It appears as if North America is becoming energy independent.
For several years, there has been virtually no oil in our nation's power grids and our electricity is energy independent. Domestic oil is experiencing similar trends; for the first time in decades, the U.S. increased domestic production and decreased consumption. Now, for the first time since 1949, the U.S. has become a net exporter of refined products.
The Energy Information Administration reports strong global demand helped propel distillate exports. Refiners had access to increased supplies of crude oil imports from Canada, which topped 2 million barrels per day in 2011 for the first time, and from North Dakota's Bakken formation.
To be clear, the U.S. remains a net importer of crude oil. But U.S. refineries are using that oil to produces a variety of petroleum products, including naphtha, gasoline, kerosene/jet fuel, gas oil or diesel distillate, lubricating oil, heavy gas/fuel oil, and residuals. Many of these products are consumed domestically, but a growing number are being shipped to foreign markets.
The fact the U.S. recently became a net exporter of refined products raises interesting questions about the Keystone XL pipeline, the price of gasoline and domestic drilling. The Keystone pipeline is a project designed to import more crude from Canada to U.S. refineries (the project recently failed to get enough votes in Congress to be built). Given that the U.S. is now a net exporter of petroleum products, do we really need to import additional Canadian oil to achieve the national goals of energy security and energy independence?
Another question addresses gasoline prices. If we "Drill Here, Drill Now," will we pay less at the local gas station, as Newt Gingrich suggests, or will we simply export more petroleum products?
Finally, is "our oil" really ours?
Exporting high-valued refined products helps the U.S. in several ways. First, it helps the balance of payments. According to the Commerce Department, petroleum products ranked second in value of all U.S. exports in 2011 at $111.1 billion per year (automobiles were first). This is up 60% from 2010.
Second, exporting $111 billion per year worth of refined products derails the argument that importing crude oil damages the economy. At least a third of what America spends on foreign crude oil comes back in the form of revenues from exported products.
Also, building and operating pipelines and refineries creates jobs. Most of these jobs are high-paying and permanent.
Because crude oil is internationally fungible, international markets benefit when North America drills for more crude oil. Like crude oil, refined products are participating in international markets and their pricing is influenced by normal market forces. If Americans are unwilling to pay market prices for domestically produced refined products, other countries appear willing to take it off our hands. So, it is not "our oil" unless we consume all of it -- and we are not.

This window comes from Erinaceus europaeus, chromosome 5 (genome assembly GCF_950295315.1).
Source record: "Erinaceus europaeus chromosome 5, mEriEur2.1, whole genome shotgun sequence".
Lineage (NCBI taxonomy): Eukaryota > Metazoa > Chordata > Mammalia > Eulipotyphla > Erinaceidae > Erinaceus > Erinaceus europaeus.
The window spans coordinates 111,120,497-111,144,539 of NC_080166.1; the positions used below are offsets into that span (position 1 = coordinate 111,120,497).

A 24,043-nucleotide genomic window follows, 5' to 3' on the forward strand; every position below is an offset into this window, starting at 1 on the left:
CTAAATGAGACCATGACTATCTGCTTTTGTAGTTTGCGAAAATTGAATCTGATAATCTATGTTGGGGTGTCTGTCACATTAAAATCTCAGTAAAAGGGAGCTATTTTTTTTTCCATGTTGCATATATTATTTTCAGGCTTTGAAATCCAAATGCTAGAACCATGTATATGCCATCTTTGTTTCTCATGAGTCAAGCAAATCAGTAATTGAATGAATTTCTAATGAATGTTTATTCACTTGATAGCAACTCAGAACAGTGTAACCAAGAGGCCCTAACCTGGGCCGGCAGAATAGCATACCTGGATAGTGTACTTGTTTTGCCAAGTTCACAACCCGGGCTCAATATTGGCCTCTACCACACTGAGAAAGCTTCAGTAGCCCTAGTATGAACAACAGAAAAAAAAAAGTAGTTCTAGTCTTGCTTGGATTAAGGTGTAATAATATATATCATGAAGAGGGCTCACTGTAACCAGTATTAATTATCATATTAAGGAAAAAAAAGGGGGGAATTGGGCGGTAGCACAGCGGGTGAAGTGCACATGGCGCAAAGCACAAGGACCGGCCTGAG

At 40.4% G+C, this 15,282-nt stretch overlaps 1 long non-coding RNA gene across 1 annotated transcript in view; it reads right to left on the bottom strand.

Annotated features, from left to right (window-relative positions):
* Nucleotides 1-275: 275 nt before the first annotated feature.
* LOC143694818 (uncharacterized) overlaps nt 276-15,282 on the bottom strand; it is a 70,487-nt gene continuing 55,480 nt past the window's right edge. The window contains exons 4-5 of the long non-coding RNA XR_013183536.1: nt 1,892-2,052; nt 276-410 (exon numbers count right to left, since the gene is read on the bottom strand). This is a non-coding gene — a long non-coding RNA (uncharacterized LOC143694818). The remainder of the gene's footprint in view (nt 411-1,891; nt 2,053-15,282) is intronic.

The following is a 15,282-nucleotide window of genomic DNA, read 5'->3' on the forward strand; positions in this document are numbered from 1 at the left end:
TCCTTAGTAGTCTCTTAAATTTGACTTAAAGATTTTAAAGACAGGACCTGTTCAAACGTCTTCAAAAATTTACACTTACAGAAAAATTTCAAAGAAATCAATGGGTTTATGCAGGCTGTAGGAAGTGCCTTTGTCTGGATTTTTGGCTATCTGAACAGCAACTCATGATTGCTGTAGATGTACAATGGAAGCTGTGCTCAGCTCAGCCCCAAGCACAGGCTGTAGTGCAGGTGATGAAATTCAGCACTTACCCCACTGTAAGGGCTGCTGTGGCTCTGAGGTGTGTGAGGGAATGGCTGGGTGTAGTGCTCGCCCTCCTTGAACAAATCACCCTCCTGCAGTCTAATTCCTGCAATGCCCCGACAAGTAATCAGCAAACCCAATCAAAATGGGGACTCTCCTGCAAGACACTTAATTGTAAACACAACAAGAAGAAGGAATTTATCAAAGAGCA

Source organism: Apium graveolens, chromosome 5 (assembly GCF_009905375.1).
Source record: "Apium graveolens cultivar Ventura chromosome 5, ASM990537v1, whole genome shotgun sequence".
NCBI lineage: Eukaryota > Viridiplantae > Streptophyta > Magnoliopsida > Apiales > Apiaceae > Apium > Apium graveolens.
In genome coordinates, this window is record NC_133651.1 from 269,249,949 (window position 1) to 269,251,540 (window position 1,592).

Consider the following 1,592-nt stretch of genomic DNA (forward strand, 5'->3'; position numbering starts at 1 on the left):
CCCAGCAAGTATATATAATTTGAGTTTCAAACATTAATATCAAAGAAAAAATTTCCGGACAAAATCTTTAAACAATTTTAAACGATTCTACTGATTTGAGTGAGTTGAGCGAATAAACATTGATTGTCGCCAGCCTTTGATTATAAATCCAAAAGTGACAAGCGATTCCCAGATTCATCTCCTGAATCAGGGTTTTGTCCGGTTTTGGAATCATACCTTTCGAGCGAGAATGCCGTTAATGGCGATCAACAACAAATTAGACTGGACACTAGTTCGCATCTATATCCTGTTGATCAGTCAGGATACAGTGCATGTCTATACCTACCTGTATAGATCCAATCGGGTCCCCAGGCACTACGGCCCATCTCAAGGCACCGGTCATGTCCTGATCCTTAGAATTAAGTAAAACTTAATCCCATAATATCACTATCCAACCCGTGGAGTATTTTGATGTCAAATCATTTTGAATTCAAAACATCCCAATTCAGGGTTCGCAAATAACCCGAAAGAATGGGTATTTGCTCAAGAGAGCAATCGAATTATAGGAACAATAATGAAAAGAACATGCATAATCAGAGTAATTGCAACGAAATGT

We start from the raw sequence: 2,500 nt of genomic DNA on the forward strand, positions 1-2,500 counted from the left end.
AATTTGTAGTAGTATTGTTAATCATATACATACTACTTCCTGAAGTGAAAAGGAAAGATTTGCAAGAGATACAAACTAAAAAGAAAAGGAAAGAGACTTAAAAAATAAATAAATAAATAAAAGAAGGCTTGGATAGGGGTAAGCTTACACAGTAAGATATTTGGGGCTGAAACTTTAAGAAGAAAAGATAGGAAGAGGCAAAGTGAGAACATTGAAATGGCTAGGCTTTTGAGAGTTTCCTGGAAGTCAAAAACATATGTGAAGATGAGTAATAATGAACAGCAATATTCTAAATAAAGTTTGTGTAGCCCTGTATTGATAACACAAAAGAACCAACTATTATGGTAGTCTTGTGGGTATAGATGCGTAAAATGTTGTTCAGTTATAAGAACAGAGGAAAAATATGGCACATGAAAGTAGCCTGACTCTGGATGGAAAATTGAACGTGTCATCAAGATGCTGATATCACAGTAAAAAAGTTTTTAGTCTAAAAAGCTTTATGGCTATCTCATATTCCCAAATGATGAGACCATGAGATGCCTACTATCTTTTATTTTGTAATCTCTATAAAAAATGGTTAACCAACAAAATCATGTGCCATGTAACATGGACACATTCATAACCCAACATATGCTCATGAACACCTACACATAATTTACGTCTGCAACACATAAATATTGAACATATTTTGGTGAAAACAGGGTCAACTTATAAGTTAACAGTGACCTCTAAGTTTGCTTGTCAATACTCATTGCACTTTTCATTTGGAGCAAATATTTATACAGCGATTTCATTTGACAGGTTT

Just who is buying American petroleum products? According to the EIA's December 2011 report, Mexico, the Netherlands and Canada were the top three customers for American products. Trailing the top three are Chile, Brazil and China. Surprisingly absent from the top of EIA's list is Japan, which bought less of our products than Panama did.
They are not all buying the same product. Mexico imports a considerable amount of finished motor gasoline. The Netherlands is the top importer of U.S. fuel oil. Canada imports jet fuel, fuel oil and a variety of other refined products from the U.S.
Selling to these countries are companies such as Exxon Mobil (XOM), BP (BP), Total SA (TOT) and other major integrated oil and gas companies. But America's newfound position as a net exporter of refined products has been a boon to independent oil refiners such as Valero Energy (VLO), Marathon Petroleum (MPC), HollyFrontier (HFC) and Western Refining (WNR), which benefit from plentiful oil supplies in the middle of the country.
Phillips 66, the refining business that's being spun off by ConocoPhillips (COP), should also benefit. However, Phillips 66 remains part of ConocoPhillips until second quarter, possibly May, when the parent company expects to complete the spinoff.
Free markets provide surprising opportunities for American energy companies. As North America produces more fuels, and as crack spreads (the difference between the price of crude oil and petroleum products) increase, exporting becomes an increasingly profitable business.
I assume that Newt Gingrich has honorable intentions. But his oversimplification of complex energy markets may be raising false expectations and stimulating inappropriate reactions. Under free markets, "Drill Here, Drill Now, Pay Less" may not necessarily lower domestic energy prices to the levels he suggests.